The phase of vegetative growth of sugar beet (Beta vulgaris L., single-sprout form) was conditionally subdivided into four periods according to leaf number and size (including already withered leaves): (A) 8 ± 1 weeks after seedling emergence (wase) (5–7 leaves); (B) 11 ± 1 wase (10–12 leaves); (C) 14 wase (13–15 leaves); (D) 15 wase (15–18 leaves). It took each next leaf about 1 week to come into view. In the course of leaf senescence, palisade parenchyma became less ordered; cells, vacuoles, and intercellular spaces expanded; leaf area and thickness increased. Chloroplasts became swollen, starch grains (and later osmiophilic globules) accumulated and degraded. In every growth period, the highest levels of soluble carbohydrates (sCH), chlorophyll (Chl (a + b)), soluble protein, and the highest activities of rubisco and soluble carboanhydrase usually preceded the full leaf expansion. In unfolded leaves at the growth period B, the maximum values of biochemical characteristics were as a rule higher than at the growth periods A and C and especially D. The only exception was Chl (a + b) with its peak level somewhat increased with plant age. Occurrence of peak values of individual characteristics depended on plant growth period. These characteristics started diminishing asynchronously, with a minimum in old operational leaves. Only the sCH content in the leaves at the periods C and D was stable. Changes in quantum yield at PSII and nonphotochemical fluorescence quenching reflected the age-associated differences in biochemical characteristics. The results are discussed in the light of the idea that leaf senescence is a normal stage of development directly related to the changes in source-sink relations. Biochemically, this stage comprises the degradation of temporarily stored products and partial utilization of the breakdown products for maintenance of the growth of newly formed leaves and root.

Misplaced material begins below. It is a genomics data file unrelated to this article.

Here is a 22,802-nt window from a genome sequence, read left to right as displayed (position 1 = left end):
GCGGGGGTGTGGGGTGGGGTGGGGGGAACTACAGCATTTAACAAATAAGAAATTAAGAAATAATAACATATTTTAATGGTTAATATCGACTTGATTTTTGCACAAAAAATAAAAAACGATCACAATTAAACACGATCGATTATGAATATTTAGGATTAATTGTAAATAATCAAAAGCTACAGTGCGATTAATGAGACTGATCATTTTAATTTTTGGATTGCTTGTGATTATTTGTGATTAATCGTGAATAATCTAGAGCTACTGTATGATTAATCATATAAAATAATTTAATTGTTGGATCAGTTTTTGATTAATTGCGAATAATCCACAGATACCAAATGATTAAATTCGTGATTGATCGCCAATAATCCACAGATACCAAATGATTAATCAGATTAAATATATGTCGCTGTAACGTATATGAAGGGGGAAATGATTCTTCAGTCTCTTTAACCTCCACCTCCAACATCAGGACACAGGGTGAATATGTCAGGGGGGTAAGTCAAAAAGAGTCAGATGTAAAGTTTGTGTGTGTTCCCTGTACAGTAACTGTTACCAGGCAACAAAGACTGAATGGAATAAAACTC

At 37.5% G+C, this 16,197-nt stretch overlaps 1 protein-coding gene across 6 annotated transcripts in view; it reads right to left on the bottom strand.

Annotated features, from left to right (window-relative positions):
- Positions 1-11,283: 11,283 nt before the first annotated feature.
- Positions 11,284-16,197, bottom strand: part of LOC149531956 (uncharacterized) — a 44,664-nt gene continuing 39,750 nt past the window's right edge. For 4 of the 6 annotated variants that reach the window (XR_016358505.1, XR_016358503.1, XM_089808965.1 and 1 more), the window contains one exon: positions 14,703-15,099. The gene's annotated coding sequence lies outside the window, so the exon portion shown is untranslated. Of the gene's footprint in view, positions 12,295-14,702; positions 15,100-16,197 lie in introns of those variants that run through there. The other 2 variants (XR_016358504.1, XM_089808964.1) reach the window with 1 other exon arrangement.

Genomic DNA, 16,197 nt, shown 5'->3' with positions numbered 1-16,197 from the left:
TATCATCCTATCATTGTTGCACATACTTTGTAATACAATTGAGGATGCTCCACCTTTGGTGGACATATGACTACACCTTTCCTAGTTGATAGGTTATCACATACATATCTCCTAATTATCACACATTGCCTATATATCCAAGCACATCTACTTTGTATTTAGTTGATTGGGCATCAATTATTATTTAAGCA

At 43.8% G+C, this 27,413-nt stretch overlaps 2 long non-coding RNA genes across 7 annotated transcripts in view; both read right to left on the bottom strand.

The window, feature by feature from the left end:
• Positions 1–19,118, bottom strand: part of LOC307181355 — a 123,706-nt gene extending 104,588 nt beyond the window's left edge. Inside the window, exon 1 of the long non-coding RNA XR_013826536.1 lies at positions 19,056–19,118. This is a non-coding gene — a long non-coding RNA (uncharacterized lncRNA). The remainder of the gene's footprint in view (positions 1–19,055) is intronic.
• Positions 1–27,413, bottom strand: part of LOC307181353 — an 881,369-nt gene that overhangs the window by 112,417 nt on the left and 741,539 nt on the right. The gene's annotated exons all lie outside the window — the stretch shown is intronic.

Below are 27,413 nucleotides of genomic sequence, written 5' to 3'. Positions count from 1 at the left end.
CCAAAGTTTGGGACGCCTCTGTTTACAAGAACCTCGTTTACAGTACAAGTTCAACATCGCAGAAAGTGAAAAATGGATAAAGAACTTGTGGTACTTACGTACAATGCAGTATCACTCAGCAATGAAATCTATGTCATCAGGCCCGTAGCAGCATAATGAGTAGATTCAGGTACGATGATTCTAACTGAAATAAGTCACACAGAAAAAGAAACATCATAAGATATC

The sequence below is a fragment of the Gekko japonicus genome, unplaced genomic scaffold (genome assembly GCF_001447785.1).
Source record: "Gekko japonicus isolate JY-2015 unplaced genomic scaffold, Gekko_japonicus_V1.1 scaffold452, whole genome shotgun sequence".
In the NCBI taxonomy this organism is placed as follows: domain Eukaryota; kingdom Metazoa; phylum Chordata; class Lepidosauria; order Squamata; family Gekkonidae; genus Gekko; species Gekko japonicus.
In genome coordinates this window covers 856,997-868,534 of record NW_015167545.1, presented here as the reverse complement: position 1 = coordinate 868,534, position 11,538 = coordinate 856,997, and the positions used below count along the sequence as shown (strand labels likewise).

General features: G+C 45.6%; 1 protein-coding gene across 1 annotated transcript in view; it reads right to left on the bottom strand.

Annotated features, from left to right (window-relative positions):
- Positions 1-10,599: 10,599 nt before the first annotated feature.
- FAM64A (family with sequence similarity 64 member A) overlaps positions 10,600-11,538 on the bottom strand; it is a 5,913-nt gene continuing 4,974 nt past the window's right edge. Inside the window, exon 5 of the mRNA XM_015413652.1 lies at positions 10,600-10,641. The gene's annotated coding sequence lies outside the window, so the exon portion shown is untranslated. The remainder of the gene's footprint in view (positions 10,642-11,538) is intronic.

Russian Journal of Plant Physiology – Springer Journals
Published: Mar 12, 2011
It’s your single place to instantly
discover and read the research
that matters to you.
Enjoy affordable access to
over 18 million articles from more than
15,000 peer-reviewed journals.
All for just $49/month
Query the DeepDyve database, plus search all of PubMed and Google Scholar seamlessly
Save any article or search result from DeepDyve, PubMed, and Google Scholar... all in one place.
All the latest content is available, no embargo periods.
“Whoa! It’s like Spotify but for academic articles.”@Phil_Robichaud